The One Thing a Pet Behaviorist Is Begging Dog Parents to Stop Doing ASAP

Being a pet parent can be tricky, especially since communicating with your furbaby and trying to figure out what they want and need can seem like a giant guessing game. Because of that, sometimes dog moms and dads aren’t always sure if their actions and parenting styles are right or wrong.

To dive deeper into that topic and discover some of the things pet owners tend to do wrong, we spoke with London-based dog behaviorist and trainer Louise Glazebrook. She’s not only a world-renowned dog expert, but the author of The Book Your Dog Wishes You Would Read as well.

To find out what Glazebrook says is the number one thing pet behaviorists, like herself, wish dog parents would stop doing, keep reading! The answer she gave may not be what you expected—you may even find yourself guilty of doing it yourself. However, she says if you stop doing it, you’ll notice that your relationship with your pup will get better because they’ll appreciate that you are respecting their boundaries.

Related: Your Dog Communicates More Than You'd Think—Veterinarians Share How To Decode Their Body Language

The One Thing Dog Parents Should Stop Doing ASAP, According to a Pet Behaviorist

“The number one thing that I would love for all dog parents to know and to stop doing would be...drum roll please... is to stop following their dog around (or allowing their children to) when their pet tries to get some alone time,” Glazebrook reveals. “When your dog moves away from you, gets up and relocates, or walks off—it means they don’t want your contact at that time. Kids and dog parents can make the mistake of following their dog when they do this because they want to pet or put their dog on their lap. Though, by doing this, you’re unknowingly teaching your dog that the beautiful, calm, simple technique they are doing to create space, does not work.”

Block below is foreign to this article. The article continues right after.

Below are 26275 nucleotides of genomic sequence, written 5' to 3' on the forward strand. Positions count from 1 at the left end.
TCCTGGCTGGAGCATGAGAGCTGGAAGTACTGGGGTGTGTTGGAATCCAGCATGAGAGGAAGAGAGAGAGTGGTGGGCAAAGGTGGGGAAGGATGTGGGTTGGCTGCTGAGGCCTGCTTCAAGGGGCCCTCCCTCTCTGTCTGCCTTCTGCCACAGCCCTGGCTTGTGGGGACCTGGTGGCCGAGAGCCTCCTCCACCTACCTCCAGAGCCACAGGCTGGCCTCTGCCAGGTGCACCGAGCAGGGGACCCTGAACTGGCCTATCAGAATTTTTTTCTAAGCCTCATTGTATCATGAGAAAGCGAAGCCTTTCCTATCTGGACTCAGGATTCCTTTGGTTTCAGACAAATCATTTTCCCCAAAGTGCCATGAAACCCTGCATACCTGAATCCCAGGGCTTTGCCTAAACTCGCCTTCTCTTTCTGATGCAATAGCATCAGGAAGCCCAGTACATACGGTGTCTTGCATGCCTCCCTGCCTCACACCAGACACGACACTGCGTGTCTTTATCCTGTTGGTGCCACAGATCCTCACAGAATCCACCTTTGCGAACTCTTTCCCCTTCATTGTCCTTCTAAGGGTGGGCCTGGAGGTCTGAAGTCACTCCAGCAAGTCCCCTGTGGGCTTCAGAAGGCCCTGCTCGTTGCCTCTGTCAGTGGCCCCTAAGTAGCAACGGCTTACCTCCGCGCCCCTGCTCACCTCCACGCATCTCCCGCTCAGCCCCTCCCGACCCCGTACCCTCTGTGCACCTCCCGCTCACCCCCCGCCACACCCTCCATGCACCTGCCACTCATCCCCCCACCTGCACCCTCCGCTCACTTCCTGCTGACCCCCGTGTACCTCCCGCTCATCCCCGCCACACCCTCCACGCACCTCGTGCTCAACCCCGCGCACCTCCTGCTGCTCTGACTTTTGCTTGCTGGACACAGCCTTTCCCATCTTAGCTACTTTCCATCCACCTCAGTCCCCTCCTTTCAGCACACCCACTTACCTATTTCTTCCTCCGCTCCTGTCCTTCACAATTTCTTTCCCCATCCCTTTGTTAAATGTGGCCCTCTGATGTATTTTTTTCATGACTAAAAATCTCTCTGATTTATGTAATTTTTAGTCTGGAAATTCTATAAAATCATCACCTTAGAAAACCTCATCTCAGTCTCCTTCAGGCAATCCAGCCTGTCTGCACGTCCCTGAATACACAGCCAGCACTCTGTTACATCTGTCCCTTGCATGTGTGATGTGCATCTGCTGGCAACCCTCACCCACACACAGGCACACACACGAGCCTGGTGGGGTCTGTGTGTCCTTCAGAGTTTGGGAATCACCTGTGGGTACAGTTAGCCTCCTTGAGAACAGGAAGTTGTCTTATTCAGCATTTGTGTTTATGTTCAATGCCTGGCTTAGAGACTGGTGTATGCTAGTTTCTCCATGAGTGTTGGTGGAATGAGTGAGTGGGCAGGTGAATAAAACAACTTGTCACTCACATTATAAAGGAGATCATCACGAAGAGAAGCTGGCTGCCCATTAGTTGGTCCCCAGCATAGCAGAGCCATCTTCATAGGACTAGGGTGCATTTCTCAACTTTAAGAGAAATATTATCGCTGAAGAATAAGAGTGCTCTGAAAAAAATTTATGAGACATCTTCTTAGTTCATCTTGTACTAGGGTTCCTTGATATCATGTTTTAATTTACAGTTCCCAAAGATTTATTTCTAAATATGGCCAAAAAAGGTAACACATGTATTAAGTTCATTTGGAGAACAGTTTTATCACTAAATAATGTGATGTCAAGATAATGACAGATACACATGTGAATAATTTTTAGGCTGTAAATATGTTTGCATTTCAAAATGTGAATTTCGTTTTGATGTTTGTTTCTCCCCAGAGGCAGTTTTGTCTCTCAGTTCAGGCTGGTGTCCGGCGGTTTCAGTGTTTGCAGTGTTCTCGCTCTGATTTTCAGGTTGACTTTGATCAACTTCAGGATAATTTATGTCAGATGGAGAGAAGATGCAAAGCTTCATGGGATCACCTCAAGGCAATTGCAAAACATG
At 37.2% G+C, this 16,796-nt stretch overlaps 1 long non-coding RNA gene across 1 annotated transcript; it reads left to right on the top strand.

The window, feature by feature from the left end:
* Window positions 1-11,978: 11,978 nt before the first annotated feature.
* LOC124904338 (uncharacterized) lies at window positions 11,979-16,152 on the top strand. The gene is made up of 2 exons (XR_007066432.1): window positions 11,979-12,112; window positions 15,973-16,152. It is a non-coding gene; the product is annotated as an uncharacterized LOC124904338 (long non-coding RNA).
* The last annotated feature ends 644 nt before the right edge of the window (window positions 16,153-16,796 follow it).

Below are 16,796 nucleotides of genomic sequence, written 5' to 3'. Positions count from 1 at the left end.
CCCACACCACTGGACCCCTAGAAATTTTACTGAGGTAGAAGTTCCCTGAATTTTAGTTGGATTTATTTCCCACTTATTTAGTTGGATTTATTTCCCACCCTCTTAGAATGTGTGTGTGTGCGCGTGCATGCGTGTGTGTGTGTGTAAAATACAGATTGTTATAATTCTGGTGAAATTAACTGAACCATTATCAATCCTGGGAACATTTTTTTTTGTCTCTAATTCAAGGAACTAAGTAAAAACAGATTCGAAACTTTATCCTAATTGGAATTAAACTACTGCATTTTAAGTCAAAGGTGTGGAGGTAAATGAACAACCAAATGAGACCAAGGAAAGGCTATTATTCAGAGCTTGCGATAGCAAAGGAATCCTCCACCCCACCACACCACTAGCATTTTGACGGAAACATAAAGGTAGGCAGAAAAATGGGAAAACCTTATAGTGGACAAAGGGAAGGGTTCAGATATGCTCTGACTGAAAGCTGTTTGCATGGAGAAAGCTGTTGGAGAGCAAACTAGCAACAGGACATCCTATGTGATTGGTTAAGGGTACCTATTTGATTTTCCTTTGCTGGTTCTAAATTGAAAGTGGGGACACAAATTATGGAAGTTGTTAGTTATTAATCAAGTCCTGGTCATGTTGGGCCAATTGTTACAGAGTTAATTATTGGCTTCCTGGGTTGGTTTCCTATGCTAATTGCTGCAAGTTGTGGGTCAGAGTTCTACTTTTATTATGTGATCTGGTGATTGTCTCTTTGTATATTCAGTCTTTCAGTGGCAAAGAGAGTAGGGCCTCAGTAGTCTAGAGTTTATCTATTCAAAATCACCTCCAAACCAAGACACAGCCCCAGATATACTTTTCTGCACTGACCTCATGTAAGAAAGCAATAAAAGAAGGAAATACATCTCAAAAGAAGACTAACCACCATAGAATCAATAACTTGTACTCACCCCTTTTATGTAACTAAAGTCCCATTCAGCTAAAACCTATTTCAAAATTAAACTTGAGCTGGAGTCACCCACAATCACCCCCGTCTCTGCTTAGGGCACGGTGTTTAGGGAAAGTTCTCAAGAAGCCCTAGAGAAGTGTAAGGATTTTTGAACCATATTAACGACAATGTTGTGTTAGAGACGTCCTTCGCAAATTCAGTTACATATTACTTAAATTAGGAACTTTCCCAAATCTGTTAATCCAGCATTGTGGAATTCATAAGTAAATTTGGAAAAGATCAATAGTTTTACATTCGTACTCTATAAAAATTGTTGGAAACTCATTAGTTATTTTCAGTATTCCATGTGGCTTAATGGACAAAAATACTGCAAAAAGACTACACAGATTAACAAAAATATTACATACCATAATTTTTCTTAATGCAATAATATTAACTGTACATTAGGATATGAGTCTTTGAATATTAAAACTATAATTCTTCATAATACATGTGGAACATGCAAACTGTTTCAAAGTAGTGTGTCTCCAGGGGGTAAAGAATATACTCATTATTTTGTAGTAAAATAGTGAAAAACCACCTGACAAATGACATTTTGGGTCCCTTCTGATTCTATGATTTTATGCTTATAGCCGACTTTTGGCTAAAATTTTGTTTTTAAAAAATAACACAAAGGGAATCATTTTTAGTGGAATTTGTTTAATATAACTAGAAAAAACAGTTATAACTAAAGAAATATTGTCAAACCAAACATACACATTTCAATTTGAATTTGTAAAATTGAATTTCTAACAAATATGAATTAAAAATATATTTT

When that happens, Glazebrook says dogs feel like they have to find other ways to let their owners know that they want some “me time,” which can sometimes result in them resorting to things like biting. “If people respected their boundaries and left them to it, it would reduce dog bites considerably because dogs wouldn't need to find other ways to get their message across,” she explains.

Related: 10 Sweet Signs Your Dog Thinks of You as Their Mom and Dad

3 Things You Can Do Instead

Glazebrook says there are several ways pet parents can break their bad habit and suggests a few actions families can take when their dog decides to walk into another room for some alone time.

1. Don’t Try to Stop Them

When you notice your dog needs some time to themselves, don’t take offense to it. Just like people, animals need space to relax away from their family too. “Let your puppy or dog walk off, it’s that simple,” Glazebrook explains.

2. Let Them Come to You Instead of You Going to Get Them

Don’t worry when your pet wanders into another room by themselves. It doesn’t mean they will stay there forever, or that they don’t like you. Just be patient and let them have some time to themself to relax. Then, once they are ready to socialize again, they will approach you. “Wait until they choose to seek you out for contact, then you can pet them,” Glazebrook notes.

3. Find Ways to Engage with Your Pet

To avoid interfering with your dog’s alone time, think outside of the box of ways you and your family can motivate them to interact with everyone on their own terms. “Try to give your kids other ways to engage with your dog that doesn’t involve them invading your pup’s personal space and petting them or picking them up, such as throwing treats for the dog to sniff out,” she points out.

Related: The 5 Dog ‘Love Languages’ and How To Offer Them Every Day

2 Other Things/Commands to Avoid

According to Glazebrook, pet parents can always make improvements to their pawrenting. Below are a couple other common mistakes she says she would recommend dog parents stop doing and what they should do instead.

1. Don’t Let Your Dog Run Into Another Dog

Sure, dogs will be dogs, but just like kids need guidance on what’s right and wrong behavior-wise, so do your pets, which is why they shouldn’t get in the habit of running at or into other dogs at dog parks or while out on walks. “It’s bad manners and can be intimidating when they do this, which can lead the other dog to go into defense mode,” Glazebrook states. She says you can easily avoid this by taking more time to interact with your dog so they don’t try to make other dogs play with them by running into them. “Your dog is looking for fun, so be the fun owner and play with your dog,” she instructs.

2. Avoid Giving This Food to Your Dog

One other thing Glazebrook encourages pet parents to do is change up the type of food they’re giving their dog. “Pet owners should stop feeding kibble and dry food to their pets and instead offer them fresh, raw, dehydrated, cooked food brands that are now available,” she tells Parade. “Even if you can't afford to feed your dog a fully fresh diet, you can incorporate fresh meat, fish, vegetables and bone broth on a daily basis.”

Next: 10 Ways to Know if Your Dog Loves You